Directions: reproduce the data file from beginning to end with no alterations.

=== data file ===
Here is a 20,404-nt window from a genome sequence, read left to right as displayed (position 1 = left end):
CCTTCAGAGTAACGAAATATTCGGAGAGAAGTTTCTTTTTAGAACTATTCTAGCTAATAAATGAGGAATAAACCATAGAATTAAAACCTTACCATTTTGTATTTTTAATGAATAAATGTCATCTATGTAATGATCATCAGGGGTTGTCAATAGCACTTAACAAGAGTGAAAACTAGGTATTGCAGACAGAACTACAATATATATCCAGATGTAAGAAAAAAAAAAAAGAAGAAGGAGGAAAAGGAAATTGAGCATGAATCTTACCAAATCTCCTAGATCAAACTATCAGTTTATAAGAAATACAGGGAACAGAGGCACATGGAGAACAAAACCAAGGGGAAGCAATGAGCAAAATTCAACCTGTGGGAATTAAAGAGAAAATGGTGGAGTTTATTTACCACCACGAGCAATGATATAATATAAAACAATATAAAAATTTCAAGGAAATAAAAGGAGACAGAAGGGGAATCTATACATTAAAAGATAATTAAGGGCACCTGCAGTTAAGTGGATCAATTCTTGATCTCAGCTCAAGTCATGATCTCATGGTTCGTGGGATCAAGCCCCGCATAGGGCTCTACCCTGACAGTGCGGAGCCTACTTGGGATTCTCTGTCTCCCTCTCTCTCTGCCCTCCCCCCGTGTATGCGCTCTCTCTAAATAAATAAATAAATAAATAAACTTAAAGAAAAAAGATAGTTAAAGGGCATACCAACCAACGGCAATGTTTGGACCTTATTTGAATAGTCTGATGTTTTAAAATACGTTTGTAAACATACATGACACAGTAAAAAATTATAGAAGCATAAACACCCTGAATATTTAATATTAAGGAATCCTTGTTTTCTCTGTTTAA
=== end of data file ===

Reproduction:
Here is a 20,404-nt window from a genome sequence, read left to right as displayed (position 1 = left end):
CCTTCAGAGTAACGAAATATTCGGAGAGAAGTTTCTTTTTAGAACTATTCTAGCTAATAAATGAGGAATAAACCATAGAATTAAAACCTTACCATTTTGTATTTTTAATGAATAAATGTCATCTATGTAATGATCATCAGGGGTTGTCAATAGCACTTAACAAGAGTGAAAACTAGGTATTGCAGACAGAACTACAATATATATCCAGATGTAAGAAAAAAAAAAAAGAAGAAGGAGGAAAAGGAAATTGAGCATGAATCTTACCAAATCTCCTAGATCAAACTATCAGTTTATAAGAAATACAGGGAACAGAGGCACATGGAGAACAAAACCAAGGGGAAGCAATGAGCAAAATTCAACCTGTGGGAATTAAAGAGAAAATGGTGGAGTTTATTTACCACCACGAGCAATGATATAATATAAAACAATATAAAAATTTCAAGGAAATAAAAGGAGACAGAAGGGGAATCTATACATTAAAAGATAATTAAGGGCACCTGCAGTTAAGTGGATCAATTCTTGATCTCAGCTCAAGTCATGATCTCATGGTTCGTGGGATCAAGCCCCGCATAGGGCTCTACCCTGACAGTGCGGAGCCTACTTGGGATTCTCTGTCTCCCTCTCTCTCTGCCCTCCCCCCGTGTATGCGCTCTCTCTAAATAAATAAATAAATAAATAAACTTAAAGAAAAAAGATAGTTAAAGGGCATACCAACCAACGGCAATGTTTGGACCTTATTTGAATAGTCTGATGTTTTAAAATACGTTTGTAAACATACATGACACAGTAAAAAATTATAGAAGCATAAACACCCTGAATATTTAATATTAAGGAATCCTTGTTTTCTCTGTTTAA